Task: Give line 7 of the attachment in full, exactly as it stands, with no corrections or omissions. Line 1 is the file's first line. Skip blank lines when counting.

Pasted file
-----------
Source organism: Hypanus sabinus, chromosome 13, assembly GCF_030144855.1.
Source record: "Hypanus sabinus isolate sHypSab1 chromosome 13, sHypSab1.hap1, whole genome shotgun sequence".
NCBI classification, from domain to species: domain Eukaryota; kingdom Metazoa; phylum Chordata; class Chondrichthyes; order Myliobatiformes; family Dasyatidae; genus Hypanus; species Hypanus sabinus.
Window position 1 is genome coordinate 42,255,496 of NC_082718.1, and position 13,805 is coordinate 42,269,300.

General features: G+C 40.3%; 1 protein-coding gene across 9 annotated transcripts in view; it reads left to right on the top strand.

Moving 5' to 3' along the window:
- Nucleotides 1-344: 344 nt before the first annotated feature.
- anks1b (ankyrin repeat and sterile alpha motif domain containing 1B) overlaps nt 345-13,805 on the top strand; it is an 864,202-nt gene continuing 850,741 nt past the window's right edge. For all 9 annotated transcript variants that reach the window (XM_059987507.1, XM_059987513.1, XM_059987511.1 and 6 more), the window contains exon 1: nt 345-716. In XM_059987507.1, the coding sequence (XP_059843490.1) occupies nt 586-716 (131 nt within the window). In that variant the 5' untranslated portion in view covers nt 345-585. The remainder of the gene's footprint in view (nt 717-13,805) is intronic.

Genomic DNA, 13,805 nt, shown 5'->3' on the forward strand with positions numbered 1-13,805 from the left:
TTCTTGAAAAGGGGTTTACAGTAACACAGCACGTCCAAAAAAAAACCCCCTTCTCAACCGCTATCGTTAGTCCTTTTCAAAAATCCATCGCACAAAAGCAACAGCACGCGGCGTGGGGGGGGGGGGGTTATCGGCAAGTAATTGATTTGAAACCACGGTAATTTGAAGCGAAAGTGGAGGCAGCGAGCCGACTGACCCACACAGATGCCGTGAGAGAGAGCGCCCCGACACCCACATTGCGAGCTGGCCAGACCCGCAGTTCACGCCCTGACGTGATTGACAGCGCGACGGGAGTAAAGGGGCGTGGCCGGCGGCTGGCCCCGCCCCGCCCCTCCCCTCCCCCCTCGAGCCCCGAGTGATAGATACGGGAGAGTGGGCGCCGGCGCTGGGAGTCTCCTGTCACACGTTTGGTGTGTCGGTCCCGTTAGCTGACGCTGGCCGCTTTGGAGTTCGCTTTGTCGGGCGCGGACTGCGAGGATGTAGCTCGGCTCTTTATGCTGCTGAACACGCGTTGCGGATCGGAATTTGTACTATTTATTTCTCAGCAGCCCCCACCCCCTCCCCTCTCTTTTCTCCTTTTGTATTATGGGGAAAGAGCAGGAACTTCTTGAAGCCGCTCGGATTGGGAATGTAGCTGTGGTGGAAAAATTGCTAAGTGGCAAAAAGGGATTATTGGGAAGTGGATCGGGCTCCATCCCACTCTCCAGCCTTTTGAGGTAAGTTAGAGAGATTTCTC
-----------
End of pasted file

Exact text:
- Nucleotides 1-344: 344 nt before the first annotated feature.